Wisdom is a treasure hunt. It’s always within one’s potential to attain and grow, but never easy to find. We are born with vague instructions engraved on our soul, the outlines of dreams, desires, and despairs. And yet we are given no map, only the promise of heaven and a helping hand to guide.
Yesterday, when time ceased to exist, it was easier to imagine a world disappeared with the passing of time. Today, closer to the ground, a modern fence surrounding a little pool at the top of a brook, it is harder to imagine. And yet, we have our instructions. Engraved not on our hearts, like our aspirations and passions, but instead engraved in history, immortalized by Wordsworth’s love of beauty.
“If from the public way you turn your steps
up the tumultuous brook of Greenhead Ghyll
You will suppose that with an upright path
your feet must truggle; in such bold ascent
the pastoral mountains front you, face to face But courage! for around that boisterous brook
The mountains have all opened out themselves
and made a hidden valley of their own.”
The group dispersed in search of the immortal spot, ruined by time or turmoil. I fall behind, and walk alone. How pleasant it is, to walk surrounded by nothing save nature, and yet with friends within short call. Thick ferns cover the landscape from valley to peak, purple foxgloves stand erect, ruler of these parts. My soul refreshed, my spirit renewed, and yet my feet tread loudly across grass. Along the brook, however, my footsteps quiet. Don’t tarry too long or the bog may claim you, traveling with your shoe, or keeping for itself. The rocks are slippery, shiny water covered. The brook, crisper and cooler than the air beckons, Come, soak your tired feet. Rest here. But knowledge is to be had. Beauty is to be seen. A relic of the slow passing of time awaits up the brook. Wordsworth tells me so.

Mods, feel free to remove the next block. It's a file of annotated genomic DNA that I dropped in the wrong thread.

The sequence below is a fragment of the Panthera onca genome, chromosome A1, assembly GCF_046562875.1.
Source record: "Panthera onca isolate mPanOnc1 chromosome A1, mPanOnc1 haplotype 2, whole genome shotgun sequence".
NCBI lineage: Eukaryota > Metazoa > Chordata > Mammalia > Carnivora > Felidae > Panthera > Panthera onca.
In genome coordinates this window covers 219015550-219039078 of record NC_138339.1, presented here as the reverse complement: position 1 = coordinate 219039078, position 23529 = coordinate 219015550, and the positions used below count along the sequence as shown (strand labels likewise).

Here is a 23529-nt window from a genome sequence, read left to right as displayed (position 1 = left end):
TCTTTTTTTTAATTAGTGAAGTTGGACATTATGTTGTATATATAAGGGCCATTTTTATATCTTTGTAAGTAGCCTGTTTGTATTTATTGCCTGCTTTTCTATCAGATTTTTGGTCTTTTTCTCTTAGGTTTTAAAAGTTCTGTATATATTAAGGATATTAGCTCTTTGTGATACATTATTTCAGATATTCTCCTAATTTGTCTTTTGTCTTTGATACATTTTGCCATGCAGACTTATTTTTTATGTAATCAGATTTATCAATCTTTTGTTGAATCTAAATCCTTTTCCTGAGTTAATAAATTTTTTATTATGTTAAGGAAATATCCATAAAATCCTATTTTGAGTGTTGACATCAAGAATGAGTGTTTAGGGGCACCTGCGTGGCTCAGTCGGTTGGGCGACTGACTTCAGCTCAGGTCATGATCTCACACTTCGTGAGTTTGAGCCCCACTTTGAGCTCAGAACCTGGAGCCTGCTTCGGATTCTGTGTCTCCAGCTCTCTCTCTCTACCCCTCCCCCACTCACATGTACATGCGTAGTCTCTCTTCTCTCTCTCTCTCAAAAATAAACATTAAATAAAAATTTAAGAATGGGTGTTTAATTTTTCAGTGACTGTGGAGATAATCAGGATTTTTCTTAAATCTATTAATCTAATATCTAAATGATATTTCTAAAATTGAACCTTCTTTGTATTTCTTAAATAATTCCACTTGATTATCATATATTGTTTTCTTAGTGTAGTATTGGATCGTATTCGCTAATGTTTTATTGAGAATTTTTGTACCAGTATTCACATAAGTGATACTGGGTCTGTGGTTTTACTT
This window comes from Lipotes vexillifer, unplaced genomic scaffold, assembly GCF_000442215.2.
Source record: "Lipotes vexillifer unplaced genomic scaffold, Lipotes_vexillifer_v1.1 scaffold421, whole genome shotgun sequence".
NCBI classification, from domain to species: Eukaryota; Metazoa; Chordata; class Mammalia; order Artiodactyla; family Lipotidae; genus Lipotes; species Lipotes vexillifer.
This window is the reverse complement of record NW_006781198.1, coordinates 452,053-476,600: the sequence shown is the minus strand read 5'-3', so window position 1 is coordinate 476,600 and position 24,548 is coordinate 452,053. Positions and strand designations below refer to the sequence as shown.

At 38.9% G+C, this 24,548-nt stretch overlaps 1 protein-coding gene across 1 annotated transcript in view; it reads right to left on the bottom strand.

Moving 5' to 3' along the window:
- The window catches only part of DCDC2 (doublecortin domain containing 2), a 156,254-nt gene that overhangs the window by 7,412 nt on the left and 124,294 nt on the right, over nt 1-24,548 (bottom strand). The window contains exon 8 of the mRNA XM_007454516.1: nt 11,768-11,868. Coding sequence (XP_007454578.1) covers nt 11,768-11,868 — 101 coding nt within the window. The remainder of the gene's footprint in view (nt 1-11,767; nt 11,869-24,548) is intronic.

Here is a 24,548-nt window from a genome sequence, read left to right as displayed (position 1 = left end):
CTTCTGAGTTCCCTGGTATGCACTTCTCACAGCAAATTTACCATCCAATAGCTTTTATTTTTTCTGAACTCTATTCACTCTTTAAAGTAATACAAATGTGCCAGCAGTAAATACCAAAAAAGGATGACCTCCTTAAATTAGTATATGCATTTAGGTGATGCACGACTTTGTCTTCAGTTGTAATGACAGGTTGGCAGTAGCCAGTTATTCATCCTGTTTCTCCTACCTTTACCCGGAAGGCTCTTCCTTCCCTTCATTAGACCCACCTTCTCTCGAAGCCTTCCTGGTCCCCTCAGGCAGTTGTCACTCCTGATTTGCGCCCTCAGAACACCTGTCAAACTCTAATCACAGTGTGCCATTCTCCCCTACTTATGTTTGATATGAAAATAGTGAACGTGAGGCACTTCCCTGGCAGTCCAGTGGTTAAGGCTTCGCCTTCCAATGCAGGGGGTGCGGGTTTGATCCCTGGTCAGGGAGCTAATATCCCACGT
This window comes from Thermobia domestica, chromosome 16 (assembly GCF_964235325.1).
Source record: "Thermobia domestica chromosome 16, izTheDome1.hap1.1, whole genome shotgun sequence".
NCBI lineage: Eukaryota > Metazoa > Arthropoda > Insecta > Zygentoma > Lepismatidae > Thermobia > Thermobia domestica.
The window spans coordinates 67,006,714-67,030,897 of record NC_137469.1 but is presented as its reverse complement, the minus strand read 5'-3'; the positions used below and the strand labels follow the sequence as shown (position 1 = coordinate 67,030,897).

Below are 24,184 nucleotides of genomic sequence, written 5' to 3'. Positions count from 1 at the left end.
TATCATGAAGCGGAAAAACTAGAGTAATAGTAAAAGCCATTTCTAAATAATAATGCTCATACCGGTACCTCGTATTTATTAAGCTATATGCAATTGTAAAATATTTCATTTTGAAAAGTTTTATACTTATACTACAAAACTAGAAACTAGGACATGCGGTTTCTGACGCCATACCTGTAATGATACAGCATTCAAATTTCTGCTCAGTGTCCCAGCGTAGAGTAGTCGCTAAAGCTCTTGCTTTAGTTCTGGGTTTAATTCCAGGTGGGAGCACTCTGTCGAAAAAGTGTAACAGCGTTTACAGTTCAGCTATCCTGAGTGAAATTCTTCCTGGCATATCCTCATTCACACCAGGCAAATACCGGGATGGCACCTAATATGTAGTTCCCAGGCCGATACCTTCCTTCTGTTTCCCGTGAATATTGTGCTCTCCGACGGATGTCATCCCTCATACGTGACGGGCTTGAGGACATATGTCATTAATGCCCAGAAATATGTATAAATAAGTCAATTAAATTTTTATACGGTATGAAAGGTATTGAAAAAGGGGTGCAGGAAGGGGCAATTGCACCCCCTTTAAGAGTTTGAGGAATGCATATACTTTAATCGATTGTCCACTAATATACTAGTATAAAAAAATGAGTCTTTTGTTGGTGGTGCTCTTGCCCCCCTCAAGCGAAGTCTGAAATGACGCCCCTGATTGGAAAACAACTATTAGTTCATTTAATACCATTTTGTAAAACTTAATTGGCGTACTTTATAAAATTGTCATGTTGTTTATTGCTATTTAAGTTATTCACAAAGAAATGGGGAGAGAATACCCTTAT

”No habitation can be seen; but they
Who journey thither find themselves alone
With a few sheep, with rocks and stones, and kites
That overhead are sailing in the sky.
It is in truth an utter solitude;
Nor should I have made mention of this Dell
But for one object which you might pass by,
Might see and notice not.”
And there it is, a ruin of stone. Rock upon rock piled waist high, four walls, four corners, one wall fallen, one wall standing tall. The passing of time has been here, prosperity and joy perhaps as well. But prosperity and joy are often short lived, in comparison to the hardship of life. War and desolation this place as also seen, war of the body and of the soul, as well as desolation of the spirit.
“…It was the first
Of those domestic tales that spake to me Of shepherds, dwellers in the valleys, men
Whom I already loved ; — not verily
For their own sakes, but for the fields and hills
Where was their occupation and abode.”